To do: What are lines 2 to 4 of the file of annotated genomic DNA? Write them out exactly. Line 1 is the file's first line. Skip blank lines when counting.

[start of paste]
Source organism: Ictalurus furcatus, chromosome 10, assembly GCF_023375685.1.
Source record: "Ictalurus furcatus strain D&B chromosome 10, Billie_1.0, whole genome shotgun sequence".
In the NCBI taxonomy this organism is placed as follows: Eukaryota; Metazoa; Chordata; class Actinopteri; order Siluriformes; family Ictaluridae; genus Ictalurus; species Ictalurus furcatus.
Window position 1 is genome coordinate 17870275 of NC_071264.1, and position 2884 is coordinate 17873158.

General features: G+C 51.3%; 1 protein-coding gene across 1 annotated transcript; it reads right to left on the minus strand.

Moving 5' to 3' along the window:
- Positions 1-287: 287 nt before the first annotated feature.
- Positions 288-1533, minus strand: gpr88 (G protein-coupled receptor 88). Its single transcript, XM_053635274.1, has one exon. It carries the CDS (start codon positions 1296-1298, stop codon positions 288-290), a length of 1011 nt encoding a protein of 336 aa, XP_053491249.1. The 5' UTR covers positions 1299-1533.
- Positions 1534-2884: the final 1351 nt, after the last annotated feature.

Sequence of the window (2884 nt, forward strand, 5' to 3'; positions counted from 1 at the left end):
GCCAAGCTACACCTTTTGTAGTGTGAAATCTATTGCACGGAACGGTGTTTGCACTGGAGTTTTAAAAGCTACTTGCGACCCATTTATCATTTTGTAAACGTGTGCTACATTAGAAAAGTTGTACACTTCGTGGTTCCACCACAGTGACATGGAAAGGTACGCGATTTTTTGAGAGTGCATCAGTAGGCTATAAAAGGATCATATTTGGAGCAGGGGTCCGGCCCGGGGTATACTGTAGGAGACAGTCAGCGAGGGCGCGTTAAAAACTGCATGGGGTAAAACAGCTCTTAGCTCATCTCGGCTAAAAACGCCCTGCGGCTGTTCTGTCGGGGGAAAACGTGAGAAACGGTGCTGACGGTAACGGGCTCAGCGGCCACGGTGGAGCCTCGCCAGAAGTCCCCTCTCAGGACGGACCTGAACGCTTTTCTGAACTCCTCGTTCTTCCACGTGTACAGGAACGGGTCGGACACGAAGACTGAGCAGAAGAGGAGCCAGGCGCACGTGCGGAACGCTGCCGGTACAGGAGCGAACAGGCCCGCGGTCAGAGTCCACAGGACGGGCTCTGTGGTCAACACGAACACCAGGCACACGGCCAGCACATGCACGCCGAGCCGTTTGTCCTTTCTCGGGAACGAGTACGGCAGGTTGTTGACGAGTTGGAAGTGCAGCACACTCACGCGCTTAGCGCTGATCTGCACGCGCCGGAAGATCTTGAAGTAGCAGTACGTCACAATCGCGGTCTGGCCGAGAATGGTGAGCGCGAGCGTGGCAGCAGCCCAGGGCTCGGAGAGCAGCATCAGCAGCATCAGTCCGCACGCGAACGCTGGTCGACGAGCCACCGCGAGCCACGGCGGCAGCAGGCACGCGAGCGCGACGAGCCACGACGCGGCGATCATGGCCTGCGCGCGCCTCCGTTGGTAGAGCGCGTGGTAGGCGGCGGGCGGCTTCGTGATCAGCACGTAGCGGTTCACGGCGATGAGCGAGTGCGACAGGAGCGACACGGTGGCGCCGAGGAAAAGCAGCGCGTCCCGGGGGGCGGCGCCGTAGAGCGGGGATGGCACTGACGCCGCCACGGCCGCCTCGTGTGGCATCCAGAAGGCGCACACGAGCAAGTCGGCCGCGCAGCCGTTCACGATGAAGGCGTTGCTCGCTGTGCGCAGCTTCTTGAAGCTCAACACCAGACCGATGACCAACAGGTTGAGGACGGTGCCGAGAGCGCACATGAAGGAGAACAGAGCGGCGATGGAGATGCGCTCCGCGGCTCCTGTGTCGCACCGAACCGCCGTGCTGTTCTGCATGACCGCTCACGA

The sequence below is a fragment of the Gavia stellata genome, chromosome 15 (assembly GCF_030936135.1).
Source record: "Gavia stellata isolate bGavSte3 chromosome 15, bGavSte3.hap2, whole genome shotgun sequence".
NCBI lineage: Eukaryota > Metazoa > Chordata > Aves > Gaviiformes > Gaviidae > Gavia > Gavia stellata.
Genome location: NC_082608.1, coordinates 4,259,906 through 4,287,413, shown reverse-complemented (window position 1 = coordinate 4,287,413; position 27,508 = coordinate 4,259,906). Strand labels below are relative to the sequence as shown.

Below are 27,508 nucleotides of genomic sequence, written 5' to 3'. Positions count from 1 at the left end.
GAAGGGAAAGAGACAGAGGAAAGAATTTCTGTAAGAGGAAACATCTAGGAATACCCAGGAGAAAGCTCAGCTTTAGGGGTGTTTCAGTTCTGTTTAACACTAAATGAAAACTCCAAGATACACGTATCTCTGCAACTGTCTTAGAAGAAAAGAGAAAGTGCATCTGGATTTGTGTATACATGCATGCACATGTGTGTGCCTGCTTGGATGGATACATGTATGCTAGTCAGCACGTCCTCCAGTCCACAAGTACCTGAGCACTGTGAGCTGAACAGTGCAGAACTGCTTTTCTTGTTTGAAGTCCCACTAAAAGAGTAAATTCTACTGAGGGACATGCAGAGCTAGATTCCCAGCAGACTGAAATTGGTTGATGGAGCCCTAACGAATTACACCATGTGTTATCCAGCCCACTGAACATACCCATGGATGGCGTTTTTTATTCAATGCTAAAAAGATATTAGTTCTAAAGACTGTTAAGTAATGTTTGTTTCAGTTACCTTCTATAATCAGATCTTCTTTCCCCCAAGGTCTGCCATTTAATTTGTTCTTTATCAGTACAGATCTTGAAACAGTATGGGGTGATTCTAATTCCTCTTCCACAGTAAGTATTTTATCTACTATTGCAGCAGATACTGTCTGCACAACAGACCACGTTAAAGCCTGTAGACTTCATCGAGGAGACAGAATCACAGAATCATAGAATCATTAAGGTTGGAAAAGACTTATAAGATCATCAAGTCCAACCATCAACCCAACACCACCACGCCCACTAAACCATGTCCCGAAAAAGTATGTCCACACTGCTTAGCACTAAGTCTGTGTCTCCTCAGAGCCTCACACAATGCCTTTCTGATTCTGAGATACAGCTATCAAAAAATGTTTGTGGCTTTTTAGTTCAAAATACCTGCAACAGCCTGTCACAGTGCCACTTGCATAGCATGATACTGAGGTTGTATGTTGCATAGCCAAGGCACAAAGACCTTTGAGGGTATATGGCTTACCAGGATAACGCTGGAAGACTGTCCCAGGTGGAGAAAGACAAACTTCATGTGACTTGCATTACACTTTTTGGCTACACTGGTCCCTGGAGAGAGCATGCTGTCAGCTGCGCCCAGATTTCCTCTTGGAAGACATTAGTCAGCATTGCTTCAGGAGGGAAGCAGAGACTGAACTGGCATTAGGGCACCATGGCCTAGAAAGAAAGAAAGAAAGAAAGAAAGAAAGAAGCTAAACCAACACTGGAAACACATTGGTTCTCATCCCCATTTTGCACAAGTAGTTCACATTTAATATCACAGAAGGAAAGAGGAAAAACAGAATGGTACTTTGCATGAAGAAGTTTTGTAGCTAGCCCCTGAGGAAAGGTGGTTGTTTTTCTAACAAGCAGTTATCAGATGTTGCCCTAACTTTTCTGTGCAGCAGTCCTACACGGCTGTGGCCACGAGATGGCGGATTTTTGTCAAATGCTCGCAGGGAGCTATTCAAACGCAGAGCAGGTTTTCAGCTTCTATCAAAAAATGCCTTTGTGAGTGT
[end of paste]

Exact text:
Source record: "Ictalurus furcatus strain D&B chromosome 10, Billie_1.0, whole genome shotgun sequence".
In the NCBI taxonomy this organism is placed as follows: Eukaryota; Metazoa; Chordata; class Actinopteri; order Siluriformes; family Ictaluridae; genus Ictalurus; species Ictalurus furcatus.
Window position 1 is genome coordinate 17870275 of NC_071264.1, and position 2884 is coordinate 17873158.